Document types
There are several types of user documentation you may want to incorporate into your user guide to make it more helpful.

A User Guide

A user guide is essentially a book-length document containing instructions on installing, using or troubleshooting a hardware or software product.

A How-to Guide

This feature tells users how to solve a real-world problem with step-by-step instructions. The target audience is slightly more experienced than the tutorial users.

A Tutorial

A tutorial is an instructional video and article created as a learning tool. Tutorials help people learn new skills by using a step-by-step process that ensures the user is following along and comprehending the material. Put yourself in the shoes of an absolute beginner to your app. They are learning-oriented, with the specific mindset of instructing a newcomer exactly what to do next. You are teaching them how to do a certain task through a series of steps.
Step
Step Actions
First
Here you explain how to do step one. The point is to get your customer started on their journey, not to get them to a final destination. Using images can help them understand otherwise complicated things.
Second
How to do step two. If your customer has to do complicated things for two pages, that’s much too long.
Third
Step three. Focus on concrete steps, not abstract concepts. Only include steps a user needs to take.

A Reference Article or Guide

Written to obtain a quick win.
A reference guide needs a style to show commands and parameters with options to display code or settings in a special way, whereas a user guide does not.

A Video Tutorial

Put yourself in the shoes of an absolute beginner to your app. They are learning-oriented, with the specific mindset of instructing a newcomer exactly what to do next. You are teaching them how to do a certain task through a series of steps.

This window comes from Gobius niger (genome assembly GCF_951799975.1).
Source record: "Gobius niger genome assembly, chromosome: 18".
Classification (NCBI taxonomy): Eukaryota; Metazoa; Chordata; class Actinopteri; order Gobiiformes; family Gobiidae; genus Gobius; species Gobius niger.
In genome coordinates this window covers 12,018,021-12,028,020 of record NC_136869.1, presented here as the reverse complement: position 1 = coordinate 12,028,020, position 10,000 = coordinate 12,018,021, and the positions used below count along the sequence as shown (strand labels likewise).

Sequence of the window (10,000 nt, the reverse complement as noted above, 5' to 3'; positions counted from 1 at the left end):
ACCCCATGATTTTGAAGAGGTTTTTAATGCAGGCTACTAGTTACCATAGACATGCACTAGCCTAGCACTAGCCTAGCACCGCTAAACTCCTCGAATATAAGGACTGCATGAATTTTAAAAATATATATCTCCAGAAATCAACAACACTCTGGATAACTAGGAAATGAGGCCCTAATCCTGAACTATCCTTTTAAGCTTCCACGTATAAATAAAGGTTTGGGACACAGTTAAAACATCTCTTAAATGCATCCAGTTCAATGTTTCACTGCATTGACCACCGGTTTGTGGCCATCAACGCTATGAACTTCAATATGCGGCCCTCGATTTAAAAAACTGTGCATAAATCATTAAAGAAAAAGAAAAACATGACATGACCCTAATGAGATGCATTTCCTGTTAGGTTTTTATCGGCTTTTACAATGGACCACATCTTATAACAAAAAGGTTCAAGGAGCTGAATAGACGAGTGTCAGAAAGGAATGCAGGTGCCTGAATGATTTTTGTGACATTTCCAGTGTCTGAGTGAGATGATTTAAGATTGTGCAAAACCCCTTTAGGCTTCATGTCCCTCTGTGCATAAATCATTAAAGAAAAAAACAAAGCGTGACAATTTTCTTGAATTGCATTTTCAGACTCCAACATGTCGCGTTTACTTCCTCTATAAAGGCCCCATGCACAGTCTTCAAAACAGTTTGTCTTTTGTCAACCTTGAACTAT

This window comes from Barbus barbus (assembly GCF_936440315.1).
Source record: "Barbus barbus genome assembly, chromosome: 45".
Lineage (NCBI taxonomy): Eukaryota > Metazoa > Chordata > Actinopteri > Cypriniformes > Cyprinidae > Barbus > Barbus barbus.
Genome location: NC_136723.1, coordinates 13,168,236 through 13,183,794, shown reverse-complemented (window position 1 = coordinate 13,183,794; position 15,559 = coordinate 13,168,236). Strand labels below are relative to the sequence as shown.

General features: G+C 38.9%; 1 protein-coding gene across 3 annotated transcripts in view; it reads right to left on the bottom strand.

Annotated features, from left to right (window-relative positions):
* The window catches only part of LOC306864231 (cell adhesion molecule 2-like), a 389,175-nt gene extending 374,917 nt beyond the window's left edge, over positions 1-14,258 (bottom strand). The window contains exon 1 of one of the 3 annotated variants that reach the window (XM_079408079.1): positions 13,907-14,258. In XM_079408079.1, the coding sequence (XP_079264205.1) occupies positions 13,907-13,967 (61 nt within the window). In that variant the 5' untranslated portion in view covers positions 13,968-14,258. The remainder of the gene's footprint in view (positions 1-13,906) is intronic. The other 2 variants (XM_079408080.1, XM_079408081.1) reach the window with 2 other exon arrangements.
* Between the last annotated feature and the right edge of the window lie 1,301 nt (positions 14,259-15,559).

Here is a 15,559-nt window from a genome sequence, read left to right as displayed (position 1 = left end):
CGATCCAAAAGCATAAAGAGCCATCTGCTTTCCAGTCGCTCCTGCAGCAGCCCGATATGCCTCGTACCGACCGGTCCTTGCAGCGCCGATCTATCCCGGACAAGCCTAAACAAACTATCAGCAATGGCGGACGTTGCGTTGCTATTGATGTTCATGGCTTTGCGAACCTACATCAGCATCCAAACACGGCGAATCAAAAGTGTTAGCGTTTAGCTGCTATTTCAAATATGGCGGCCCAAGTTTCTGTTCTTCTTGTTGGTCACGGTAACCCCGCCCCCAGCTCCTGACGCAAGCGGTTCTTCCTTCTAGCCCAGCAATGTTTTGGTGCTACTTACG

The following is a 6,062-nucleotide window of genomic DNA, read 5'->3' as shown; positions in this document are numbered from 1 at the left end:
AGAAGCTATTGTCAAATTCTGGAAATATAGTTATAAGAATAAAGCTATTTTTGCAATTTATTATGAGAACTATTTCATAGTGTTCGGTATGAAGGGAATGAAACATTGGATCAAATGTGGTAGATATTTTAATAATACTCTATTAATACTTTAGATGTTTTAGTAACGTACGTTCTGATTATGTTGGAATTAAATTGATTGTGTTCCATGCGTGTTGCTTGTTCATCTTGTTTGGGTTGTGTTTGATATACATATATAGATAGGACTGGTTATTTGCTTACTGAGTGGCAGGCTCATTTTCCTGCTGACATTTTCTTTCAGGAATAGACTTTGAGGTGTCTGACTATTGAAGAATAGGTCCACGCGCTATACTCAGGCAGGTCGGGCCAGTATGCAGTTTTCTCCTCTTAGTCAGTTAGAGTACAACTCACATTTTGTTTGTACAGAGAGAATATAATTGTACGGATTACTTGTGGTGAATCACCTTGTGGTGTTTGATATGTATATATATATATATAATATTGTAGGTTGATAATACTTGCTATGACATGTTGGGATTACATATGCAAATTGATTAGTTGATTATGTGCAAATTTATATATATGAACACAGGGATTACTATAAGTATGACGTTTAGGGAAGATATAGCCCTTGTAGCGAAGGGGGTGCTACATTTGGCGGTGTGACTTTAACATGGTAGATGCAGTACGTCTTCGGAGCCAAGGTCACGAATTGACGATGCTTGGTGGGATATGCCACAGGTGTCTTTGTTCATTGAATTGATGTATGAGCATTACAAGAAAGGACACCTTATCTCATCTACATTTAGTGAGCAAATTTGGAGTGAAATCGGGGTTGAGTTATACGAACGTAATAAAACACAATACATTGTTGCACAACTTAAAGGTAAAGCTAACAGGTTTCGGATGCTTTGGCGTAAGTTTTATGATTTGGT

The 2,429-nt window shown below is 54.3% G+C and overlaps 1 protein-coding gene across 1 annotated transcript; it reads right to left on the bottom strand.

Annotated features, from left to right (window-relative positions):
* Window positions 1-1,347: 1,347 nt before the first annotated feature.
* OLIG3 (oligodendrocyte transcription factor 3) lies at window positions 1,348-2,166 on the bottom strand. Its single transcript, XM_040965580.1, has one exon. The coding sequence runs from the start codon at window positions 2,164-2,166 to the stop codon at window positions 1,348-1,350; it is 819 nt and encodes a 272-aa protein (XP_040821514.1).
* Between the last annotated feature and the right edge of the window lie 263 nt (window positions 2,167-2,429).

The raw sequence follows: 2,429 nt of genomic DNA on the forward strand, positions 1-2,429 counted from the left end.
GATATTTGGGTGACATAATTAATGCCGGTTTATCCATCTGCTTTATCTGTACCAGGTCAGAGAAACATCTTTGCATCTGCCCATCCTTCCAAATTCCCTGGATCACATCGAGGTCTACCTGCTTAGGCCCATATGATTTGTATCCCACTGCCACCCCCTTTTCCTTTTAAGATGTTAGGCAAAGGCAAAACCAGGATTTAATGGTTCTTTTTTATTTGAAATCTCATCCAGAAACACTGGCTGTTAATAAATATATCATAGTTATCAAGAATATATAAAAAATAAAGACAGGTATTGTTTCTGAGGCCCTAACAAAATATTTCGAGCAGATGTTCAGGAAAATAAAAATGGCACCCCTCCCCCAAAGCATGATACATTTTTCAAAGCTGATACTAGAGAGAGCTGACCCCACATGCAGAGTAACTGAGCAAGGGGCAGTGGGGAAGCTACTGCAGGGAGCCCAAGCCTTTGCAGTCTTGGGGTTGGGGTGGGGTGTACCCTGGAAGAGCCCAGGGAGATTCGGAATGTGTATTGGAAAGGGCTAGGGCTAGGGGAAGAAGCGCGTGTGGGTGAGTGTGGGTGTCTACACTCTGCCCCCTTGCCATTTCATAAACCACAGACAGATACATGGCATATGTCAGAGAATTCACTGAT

Tutorial or Microlearning videos are brief and targeted learning assets that can deliver a visual learning task in about 1 to 2 minutes. They show the user a linear demonstration of the functional operation of a specific sub-task in the software application. Many micro-learning sub-task assets can be created to form the training in bite-sized chunks for a full complex task.
Microlearning is focused on specific learning outcomes and can be used as a part of formal training when quick references are appreciated by trainees.
Three how-to video examples you can learn from:
  1. 1.
    Explainer video A great explainer video focuses on the “why” question as well as the “how.”
  2. 2.
    Software demo video A software demo (or product demo) shows off the features of your company’s product.
  3. 3.
    Instructional video At their core, these videos help answer questions and instruct people how to do something they didn’t know.

Notices

These can cover several types such as Tips, Info Notes, Warnings, and Caution Alerts. These notices are often scattered around in tutorials and other features.